Gozo: Riding the Wave

Gozo is no different to other locations in terms of COVID-19’s impact. Before the pandemic, the Gozitan economy was experiencing unprecedented growth. People were experiencing a reality that was unthinkable a few years earlier.

The impact on Gozo was potentially larger than that on the mainland. One needs to keep in view that tourism accounts for a much larger share of the Gozitan economy than it does at a national level. Besides this, Gozo’s economy is less diversified, and important activities such as iGaming and financial services – which were almost untouched by the pandemic – are almost non-existent in Gozo when compared to the share at a national level. These facts exposed Gozo to a larger shock.

Economic activity was halted with the introduction of a series of stringent measures in 2020 and retained during the first half of 2021.

During most of these months, travel to and from Gozo was restricted to work, health and education purposes and other non-essential travel prohibited. This unprecedented shock led to a significant loss of revenues to economic sectors directly and indirectly related to tourism.

The impact of the pandemic on tourism activity in Gozo could be seen by the drop in the number of guests in collective accommodation establishments which were slashed by half in 2020. This was also reflected in the number of passengers and vehicles which crossed between the two islands – which dropped by 36% and 13%   by 13% respectively over the previous year.

Given these figures, one would have expected a significant impact on the labour market with a drop in jobs and opportunities. However, this did not occur. Employment remained strong, with several bodies representing businesses complaining about staff shortages.

This begs the question: What were the reasons behind this apparent paradox? How could employment remain strong during a time when the main economic driver of Gozo was severely impaired by the pandemic?

How could employment remain strong during a time when the main economic driver of Gozo was severely impaired by the pandemic?

The answer to this is the support given by the Government. This support was even stronger for Gozo than it was for Malta.

Indeed, the Maltese government introduced several economic and liquidity support measures to mitigate the negative economic effects of the pandemic.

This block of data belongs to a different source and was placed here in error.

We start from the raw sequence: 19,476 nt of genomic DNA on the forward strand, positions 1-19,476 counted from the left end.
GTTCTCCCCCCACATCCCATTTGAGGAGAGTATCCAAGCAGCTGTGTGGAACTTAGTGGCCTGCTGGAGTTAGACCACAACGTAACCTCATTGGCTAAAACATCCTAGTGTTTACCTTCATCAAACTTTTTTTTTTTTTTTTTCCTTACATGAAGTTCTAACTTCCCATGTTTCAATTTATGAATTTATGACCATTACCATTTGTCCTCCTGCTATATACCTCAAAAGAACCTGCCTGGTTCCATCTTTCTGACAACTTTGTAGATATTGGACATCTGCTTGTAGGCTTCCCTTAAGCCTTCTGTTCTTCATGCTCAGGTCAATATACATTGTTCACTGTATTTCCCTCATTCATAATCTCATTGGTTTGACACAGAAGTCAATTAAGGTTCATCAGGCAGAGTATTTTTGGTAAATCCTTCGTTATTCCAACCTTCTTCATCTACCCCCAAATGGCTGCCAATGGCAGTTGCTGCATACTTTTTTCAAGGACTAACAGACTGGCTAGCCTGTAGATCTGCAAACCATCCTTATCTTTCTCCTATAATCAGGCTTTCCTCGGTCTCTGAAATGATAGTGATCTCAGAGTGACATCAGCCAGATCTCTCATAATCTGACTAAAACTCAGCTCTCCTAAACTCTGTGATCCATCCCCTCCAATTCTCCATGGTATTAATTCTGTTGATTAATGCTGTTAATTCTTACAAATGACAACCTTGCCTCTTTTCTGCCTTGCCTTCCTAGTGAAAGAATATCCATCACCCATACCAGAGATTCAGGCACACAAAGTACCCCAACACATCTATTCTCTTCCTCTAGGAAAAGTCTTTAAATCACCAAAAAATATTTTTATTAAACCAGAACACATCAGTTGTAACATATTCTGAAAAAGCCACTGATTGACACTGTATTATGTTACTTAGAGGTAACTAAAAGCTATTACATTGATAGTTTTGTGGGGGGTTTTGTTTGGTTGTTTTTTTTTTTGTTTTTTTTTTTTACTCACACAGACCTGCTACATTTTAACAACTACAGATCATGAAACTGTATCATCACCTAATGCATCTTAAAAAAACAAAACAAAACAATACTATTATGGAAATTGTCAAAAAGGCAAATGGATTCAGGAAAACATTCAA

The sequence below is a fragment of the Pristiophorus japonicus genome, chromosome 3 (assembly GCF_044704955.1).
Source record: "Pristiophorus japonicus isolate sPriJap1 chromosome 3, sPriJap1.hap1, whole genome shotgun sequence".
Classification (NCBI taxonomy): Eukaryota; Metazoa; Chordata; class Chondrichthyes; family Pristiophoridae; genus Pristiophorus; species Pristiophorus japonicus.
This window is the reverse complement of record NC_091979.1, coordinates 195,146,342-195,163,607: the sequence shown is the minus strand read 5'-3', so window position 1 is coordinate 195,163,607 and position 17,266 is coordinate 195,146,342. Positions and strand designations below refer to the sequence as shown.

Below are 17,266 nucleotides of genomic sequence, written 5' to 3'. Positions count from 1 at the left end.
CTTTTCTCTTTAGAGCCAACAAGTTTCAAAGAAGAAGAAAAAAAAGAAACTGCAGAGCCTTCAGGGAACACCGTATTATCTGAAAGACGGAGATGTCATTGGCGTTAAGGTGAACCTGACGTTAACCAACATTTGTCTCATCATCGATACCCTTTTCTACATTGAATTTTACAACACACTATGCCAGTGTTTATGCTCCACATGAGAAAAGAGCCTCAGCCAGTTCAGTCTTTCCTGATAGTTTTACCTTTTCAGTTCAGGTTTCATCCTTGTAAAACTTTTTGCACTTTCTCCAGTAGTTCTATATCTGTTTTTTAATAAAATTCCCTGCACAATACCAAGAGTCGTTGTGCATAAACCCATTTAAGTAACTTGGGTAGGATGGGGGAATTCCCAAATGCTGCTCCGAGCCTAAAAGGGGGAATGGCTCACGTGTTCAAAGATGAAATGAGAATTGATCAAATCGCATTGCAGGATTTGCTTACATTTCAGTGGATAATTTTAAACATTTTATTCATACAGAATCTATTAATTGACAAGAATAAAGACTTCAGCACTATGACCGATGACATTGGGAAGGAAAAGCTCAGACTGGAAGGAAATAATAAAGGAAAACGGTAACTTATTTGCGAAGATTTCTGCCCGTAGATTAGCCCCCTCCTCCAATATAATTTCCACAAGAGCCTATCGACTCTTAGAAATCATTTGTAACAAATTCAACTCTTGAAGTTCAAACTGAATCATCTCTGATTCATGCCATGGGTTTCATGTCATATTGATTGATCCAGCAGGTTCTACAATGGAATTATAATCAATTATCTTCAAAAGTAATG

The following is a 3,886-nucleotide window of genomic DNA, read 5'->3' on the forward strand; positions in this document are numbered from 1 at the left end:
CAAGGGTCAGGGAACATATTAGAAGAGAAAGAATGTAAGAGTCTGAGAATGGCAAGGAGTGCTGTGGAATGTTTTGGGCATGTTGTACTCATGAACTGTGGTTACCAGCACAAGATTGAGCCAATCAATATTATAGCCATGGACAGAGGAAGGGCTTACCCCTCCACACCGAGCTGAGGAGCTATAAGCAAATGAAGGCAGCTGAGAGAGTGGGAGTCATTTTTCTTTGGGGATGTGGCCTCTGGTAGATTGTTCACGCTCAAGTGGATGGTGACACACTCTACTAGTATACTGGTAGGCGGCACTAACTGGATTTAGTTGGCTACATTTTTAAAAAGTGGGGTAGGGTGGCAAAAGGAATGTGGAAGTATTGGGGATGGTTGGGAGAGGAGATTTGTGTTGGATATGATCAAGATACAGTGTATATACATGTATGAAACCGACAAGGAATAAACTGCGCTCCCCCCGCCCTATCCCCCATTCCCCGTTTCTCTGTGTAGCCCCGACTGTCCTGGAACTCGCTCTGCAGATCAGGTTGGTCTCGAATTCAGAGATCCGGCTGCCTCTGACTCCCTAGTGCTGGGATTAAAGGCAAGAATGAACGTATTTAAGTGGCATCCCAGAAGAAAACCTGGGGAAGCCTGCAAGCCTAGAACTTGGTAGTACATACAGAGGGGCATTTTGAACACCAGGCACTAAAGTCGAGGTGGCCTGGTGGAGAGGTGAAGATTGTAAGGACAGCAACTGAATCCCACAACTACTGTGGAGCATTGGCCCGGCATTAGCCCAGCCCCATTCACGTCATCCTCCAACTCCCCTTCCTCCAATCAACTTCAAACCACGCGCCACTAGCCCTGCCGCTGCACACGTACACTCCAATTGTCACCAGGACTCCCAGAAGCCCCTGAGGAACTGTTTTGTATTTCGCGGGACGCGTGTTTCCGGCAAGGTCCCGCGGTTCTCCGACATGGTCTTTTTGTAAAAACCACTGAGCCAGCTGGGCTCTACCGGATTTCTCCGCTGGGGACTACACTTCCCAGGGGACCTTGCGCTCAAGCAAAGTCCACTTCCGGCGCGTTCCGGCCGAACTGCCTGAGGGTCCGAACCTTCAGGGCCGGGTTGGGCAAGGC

The Wage Supplement Scheme was one of them. This scheme, administered by Malta Enterprise, targeted firms which were severely or adversely impacted by the restrictions.

The scheme was initially introduced in March 2020 and subsequently extended to cover the summer months and till the end of the year. It was lately extended till the end of January 2022. Due to the special conditions Gozitan businesses face, the wage supplement for Gozitan enterprises was more generous when compared to that in Malta.  

Another effective measure was the introduction of government vouchers. These proved of particular importance to Gozo as theynot only incentivised consumption but also offered an additional incentive in terms of internal tourism as many Maltese opting to spend their holidays in Gozo.

Other measures included support to people in quarantine leave and parents who could not work to care for their children, reduction of stamp duty on property purchases, support to bars and clubs, and schemes to facilitate investment in teleworking systems and training and development of employees.

The latest figures issued by the National Statistics Office also confirm that the drop in terms of economic activity in Gozo was relatively moderate. Indeed, in 2020, the GVA at basic prices in the regions of Malta, and Gozo and Comino was estimated at €11,326.6 million and €506.9 million respectively; meaning that the decline in Malta was 5.7% while that in Gozo was slightly less at around 5.6% over 2019. Considering the higher vulnerability of the Gozitan economy to external shocks, these figures are truly encouraging.

These support measures proved fundamental. The challenge posed by the pandemic is not yet over. However, Gozo’s resilience built over the past few years augur well for the future.  

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